I know sometimes you just say, c’est la vie and folks blame the government, but people here are exceptionally adept at taking to the streets for getting whatever they want (the government, the big bunch of sillies, always gives in…how cool is that?), and I’m surprised there hasn’t been some sort of an uprising. Maybe if you offered cold beer, people might go. Just a thought.

While at La Poste the other day, I almost passed out waiting in line from a combination of the heat, and from the bo of the woman in front of me who was furiously waving a fan, blowing the smell in my direction. I was tempted to back away from her, but I’ve learning living here that if you leave the slightest bit of space between you and the person in front of you, that seems to be an open invitation for someone else to step right in there. But it was really unpleasant…to say the least!

So here’s an idea that you should really, really think about:
Why not install some ceiling fans between now and the next lethal heatwave? I’ve visited extremely impoverished, totally destitute third-world countries, and most public and private buildings have them. Why not put them in Paris? Wouldn’t that be wonderful? Maybe you could also replace the bus windows so that they could be opened in hot weather as well. Seriously, it wouldn’t cost that much, would it? I know you’re a little short on cash lately, so maybe just raise fares (oops…I see you’ve already done that this month.)

Gros bisous!

David Lebovitz
Paris, France

PS: While you’re at it, could you also please ask the Parisians to stop walking right into me as if I wasn’t there?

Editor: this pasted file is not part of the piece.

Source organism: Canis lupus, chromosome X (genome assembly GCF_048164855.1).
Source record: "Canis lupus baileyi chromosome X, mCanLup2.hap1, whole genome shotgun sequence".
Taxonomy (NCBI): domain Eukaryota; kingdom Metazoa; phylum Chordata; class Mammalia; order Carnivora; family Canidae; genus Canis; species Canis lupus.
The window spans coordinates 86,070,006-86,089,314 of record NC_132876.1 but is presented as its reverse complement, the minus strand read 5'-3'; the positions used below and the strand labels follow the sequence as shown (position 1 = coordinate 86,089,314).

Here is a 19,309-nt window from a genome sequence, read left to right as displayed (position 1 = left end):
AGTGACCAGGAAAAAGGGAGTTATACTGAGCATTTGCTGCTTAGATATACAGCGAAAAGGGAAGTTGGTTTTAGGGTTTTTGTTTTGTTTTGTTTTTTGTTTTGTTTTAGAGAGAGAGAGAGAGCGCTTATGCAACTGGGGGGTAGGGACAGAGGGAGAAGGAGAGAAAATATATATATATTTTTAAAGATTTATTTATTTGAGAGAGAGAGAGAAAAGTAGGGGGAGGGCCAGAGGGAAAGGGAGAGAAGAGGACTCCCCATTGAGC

Thanks again! You’re the best!!!

Categories:

Whining

Tags:

27 comments

  • Are you sure you’re not a comedy writer? I hope she listens, but don’t count on it!

  • Ahahahah my poor David! It is funny to read your post. I have “just” been writing about it for one of my next posts! You and I live in opposed worlds. I used to complain about AC annd also fans here in the US (des courants d’air or it is winter in the middle of summer when you are in an office all day) and now I am so so converted. My husband P actually just told me last night he should not have waited for 8 years until I accept AC. It was insane. And now, when I call my parents, I am shocked to hear that they hardly have a super super mini mini fan. Isn’t it a weird thing? You should know by now that it is hard for the French to change anchored habits! Good luck!

  • David, this entry placed me in the position of snorting my iced coffee as I read! I especially liked the part about La Poste. Are you ever tempted to give out sample toiletries to people? I have to say though, the same thing exists here in NYC. I do love my air conditioning. Thanks for another great read!

  • Too cute… way too cute!!!

  • I was desperate enough to take the metro to BHV Rivoli to get my sobertiere last Wed, the hottest day in Paris… and almost passed out in the metro from the combi of heat and BO from everyone else! When I related this to a colleague with French in-laws, she told me that French people don’t take showers every day, not even in the summer. Urmmm… Ils se lavent au lavabo avec les gants de toilette. ie they clean themselves with the little square cloth gloves over the bathroom sink. Some may use l’eau de cologne naturelle and others dowse with perfumes. It’s their French idea of not removing natural oils from their skins and not wasting a precious resource. Maybe we can start bringing a bottle of brumisateur or spray around?

  • When did you say your vacation starts…………not soon enough, I’d say. You are taking one, aren’t you?

  • Oh you are always so good for a laugh–even when you are dying of heat. (And I hear you there!) Regarding fans: I (as you know) live very near the Middle Of Nowhere, right next to the Backwoods. Nothing high tech, high class, highly sophisticated around here. And yet we have–at this very moment–TEN fans (of various sizes, speeds, styles, etc.) going nonstop, 24 hours a day. There may even be one I’m forgetting. There are even two in the sheep barn. I’d definitely be dead without fans! : )